• increased abdominal size and/or persistent bloating (bloating that doesn't come and go)

  • Pain in the lower abdomen/pelvis (pain is usually perisistent)

  • Change in bowel habit that can't be explained

  • Difficulty eating, feeling very full or nauseas soon after eating

Other symptoms include pain during intercourse, lower back pain and increased frequency in urinating are reported symptoms but these also are very common symptoms present in non-sinister conditions.

Risk Factors

1. Age- 80% women diagnosed with ovarian cancer are post-menopausal

2. A Family History (This means there are 2 or more close relatives e.g. mum/sister/daughter who have had ovarian or breast cancer and the risk is higher if any of these relatives were under 59y at time of diagnosis).

3. Specific genes called BRCA1 and BRCA2 are linked to ovary and breast cancer. If there is suspicion of gene-based cancers, a blood test can be requested to look for either of these genes.

4. Endometriosis slightly increases the risk of developing one of the more rare forms of ovarian cancer.

Interestingly, several factors are known to reduce a woman's chance of developeing ovarian cancer. The contraceptive pill is known to be protective, as are having multiple pregnancies and breast feeding. This is due to a woman releasing less eggs from her ovary over her lifetime.


1. GPs can request a blood test looking for the chemical marker Ca125 which rises when there is inflammation in pelvis or abdomen. Other conditions can cause a raised Ca125 e.g. endometriosis or Pelvic Inflammatory Disease (PID).

2. If the Ca125 is raised, an ultrasound scan is performed.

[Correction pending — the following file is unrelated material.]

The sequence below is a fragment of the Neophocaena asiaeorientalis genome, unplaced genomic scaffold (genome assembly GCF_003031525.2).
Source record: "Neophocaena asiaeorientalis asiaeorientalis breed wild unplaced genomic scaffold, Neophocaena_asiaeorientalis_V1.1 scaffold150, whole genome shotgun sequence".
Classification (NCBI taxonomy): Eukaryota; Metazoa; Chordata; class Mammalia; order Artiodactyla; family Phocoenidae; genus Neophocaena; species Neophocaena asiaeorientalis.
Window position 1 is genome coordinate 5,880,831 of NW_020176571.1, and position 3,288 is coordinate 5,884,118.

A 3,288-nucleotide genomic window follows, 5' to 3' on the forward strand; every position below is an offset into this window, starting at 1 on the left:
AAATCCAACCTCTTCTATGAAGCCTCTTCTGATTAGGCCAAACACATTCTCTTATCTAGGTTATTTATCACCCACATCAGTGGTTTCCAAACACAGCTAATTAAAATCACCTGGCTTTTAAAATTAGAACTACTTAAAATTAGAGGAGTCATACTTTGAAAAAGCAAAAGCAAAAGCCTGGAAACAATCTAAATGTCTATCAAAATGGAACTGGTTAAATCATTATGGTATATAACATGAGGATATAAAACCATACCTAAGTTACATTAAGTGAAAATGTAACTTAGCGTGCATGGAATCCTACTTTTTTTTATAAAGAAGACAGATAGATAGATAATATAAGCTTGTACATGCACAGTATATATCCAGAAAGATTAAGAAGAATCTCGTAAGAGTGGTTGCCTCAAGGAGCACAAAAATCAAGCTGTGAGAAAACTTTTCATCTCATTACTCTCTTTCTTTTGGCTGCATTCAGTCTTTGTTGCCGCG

3. A CT scan and biopsy is performed to stage the newly diagnosed cancer.


1. Surgery- removal of ovaries and fallopian tubes (bilateral salpingo-oophorectomy). The womb is sometimes removed too, along with other structures from the abdomen e.g. part of bowel, omentum and lymph nodes.

2. Chemotherapy- many different types of chemotherapy exist. The exact combination will be decided according to the type, stage and other individual factors.


Cancer of the Cervix

The cervix is the muscular structure that forms the neck of the womb. It is the passageway the connects the top of the vagina to the uterus. Cancer can develop in the cervix.

Most cervical cancers arise in squamous cells and the majority of these are caused by a common sexually transmitted infection called human papillomavirus (HPV). This is why the UK government is vaccinating girls at an early age before they are potentially exposed to the HPV virus (i.e. before most experience sexual activity). Sex is a normal, healthy activity, and the wearing of condoms is advised to protect both partners from unwanted pregnancies and reduce exposure to HPV, as well as other sexually transmissible conditions.

Because HPV is so common, most women will come into contact with HPV at some stage during their life, but the body often clears the virus without the need for any treatment.
HPV is a group of viruses, of which there are more than 100 different types. It is spread during sexual intercourse and other types of sexual activity (such as skin-to-skin contact of the genital areas).

However, if the body is unable to clear the virus, the virus causes changes at a cellular level and there is a risk of abnormal cancer cells developing over time. Cell changes are seen in cells of the cervix and the vulva and therefore HPV plays a role in the development of both these types of gynaecological cancer.

Before a cancer develops, cells undergo a process of steps before they turn into dangerous cancer cells. These pre-cancerous changes occuring within the cell can be seen under a microscope. Cervical cells are easily accessible and can be collected and screened for pre-cancerous changes.

Cells are collected during a relatively simple procedure called a Cervical Smear. The UK Cervical Screening Programme saves approximaelty 4000 lives each year.

  • Most women who have cervical cancer are aged 30-45y.

  • It is very rare in women under 25 years of age.


1. Unusual bleeding

2.Pain or discomfort during sex

3. unusual smelly discharge

Many women have no symptoms at all. It may not show itself until it is at an advanced stage and spread to other places. Thsi is why women are strongly encouraged to attend their regular cervical smear testing.